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Tuesday, January 17, 2012

"The Canary List" by Sigmund Brouwer

Wowza. Brouwer has done it again. This guy is such a good author that I've gone out of my way to request his books on my own. I love his style of very short chapters that change perspective. The genre he shines in is called speculative fiction. You never know what is coming next. I'll dive into the gist of what the book is about and conclude with some criticisms.

First of all, I'll try my best to give you an idea of the plot without revealing too much. There are some major plot twists that got even me by surprise. So, there is a troubled girl who is tossed around the foster system. She is plagued by a terribly scary darkness. Thru a truly strange chain of events, her schoolteacher gets involved in a huge conspiracy that involves the Vatican. Older Vatican conspiracies are touched upon, as well as some futuristic yet believable science and hacking. Some parts of the book are slower than others, but, in general, it is a very fast-paced story. The question of the demonic comes up quite a bit. At the end of the book, the reader is left to themself to question whether or not the demonic is real. Is there really evil in the Church, or is the demonic just a cover-up to blame something on a third party and manipulate people thru fear? I personally believe in the Biblical existence of the demonic, but readers can think what they may. What is great is the reading list at the end of the book. It includes memoirs from Vatican exorcists for those that want to dig deeper.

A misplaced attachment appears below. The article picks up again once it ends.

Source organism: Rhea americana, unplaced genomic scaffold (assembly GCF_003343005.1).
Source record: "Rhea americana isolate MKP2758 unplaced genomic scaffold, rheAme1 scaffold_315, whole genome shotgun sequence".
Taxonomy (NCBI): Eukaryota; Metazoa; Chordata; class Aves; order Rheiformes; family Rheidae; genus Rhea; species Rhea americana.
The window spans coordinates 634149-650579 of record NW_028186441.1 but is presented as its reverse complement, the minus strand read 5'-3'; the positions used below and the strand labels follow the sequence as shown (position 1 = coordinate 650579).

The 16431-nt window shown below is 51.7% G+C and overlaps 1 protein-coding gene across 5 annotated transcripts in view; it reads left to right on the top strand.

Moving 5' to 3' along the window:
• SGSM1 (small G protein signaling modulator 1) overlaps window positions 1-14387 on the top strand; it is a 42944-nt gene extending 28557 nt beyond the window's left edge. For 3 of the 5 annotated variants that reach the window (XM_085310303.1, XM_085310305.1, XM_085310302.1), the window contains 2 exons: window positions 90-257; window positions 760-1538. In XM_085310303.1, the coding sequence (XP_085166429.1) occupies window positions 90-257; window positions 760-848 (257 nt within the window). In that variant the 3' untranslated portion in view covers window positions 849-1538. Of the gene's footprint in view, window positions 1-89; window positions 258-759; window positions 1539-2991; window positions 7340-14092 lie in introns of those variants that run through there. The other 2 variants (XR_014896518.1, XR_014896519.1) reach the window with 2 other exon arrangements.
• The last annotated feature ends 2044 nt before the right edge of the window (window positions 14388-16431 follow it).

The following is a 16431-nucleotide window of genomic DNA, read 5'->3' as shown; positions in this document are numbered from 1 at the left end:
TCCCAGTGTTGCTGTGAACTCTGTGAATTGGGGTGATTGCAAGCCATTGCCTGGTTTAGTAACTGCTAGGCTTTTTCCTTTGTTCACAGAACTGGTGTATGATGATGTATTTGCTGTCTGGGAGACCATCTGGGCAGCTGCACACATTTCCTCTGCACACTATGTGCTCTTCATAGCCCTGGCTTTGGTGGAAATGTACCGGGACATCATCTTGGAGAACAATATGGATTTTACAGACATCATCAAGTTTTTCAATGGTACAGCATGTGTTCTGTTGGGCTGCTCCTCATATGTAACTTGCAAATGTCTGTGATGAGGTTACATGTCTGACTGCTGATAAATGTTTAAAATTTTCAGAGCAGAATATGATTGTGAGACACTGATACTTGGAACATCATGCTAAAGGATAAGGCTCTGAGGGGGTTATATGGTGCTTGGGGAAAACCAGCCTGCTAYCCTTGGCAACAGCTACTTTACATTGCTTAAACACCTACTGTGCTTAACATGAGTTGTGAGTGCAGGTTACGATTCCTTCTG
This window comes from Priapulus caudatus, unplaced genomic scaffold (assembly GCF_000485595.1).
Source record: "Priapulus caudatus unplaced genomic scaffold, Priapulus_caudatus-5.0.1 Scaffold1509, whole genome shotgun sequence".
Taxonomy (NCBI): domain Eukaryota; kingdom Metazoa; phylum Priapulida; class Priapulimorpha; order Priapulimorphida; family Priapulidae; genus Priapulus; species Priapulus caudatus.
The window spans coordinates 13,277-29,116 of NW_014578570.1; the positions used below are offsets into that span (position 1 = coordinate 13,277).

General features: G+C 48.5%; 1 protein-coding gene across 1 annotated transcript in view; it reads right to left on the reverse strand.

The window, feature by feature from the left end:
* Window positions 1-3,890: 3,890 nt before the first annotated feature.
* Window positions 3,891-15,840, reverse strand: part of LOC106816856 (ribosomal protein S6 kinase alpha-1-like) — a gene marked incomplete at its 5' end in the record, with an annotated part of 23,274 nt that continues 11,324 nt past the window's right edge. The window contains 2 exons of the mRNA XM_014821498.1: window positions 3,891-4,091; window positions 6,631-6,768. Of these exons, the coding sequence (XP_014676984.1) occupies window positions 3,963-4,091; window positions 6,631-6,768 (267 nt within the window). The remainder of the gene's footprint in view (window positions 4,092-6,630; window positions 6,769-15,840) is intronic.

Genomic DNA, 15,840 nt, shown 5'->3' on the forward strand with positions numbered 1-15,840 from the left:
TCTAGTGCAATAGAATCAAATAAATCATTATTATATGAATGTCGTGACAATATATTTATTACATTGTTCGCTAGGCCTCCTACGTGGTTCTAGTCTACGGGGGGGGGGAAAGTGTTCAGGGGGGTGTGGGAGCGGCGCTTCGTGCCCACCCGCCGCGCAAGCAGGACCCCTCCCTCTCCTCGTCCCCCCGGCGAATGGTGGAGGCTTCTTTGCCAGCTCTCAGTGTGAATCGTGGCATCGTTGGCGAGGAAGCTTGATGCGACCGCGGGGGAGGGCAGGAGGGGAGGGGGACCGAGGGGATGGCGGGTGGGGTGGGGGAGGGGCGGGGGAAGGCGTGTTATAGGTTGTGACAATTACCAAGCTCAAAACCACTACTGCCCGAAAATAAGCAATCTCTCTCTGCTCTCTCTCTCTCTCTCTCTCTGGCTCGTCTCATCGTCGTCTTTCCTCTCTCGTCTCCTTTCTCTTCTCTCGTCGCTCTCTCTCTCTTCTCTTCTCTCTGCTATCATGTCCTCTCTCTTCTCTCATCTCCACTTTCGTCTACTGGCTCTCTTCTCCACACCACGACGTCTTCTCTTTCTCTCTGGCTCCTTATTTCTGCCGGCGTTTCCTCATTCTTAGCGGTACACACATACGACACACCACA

As for criticisms, this is hard. For the spiritual sense, the Vatican and demons were discussed, so the spiritual world was encountered. However, the schoolteacher is not a believer. He says by the end of the book that he believes he may one day see his little daughter in heaven. (By the end, he believes in demons and by some logic, he thinks God must exist, too.) However, there is no notion of him beginning a personal relationship with Yeshua Messiah. Perhaps, this is left up to the reader's imagination. What is good about this book is that it goes to remind people that--regardless of whether or not one believes in the existence of demons--there are very real evil people that infiltrate the Church.

2 comments:

Diane said...

Sounds like an interesting book. Great review! Hugs and have a great week!!! :O)

Teresa Konopka said...

Thanks for your nice comment. Yah bless.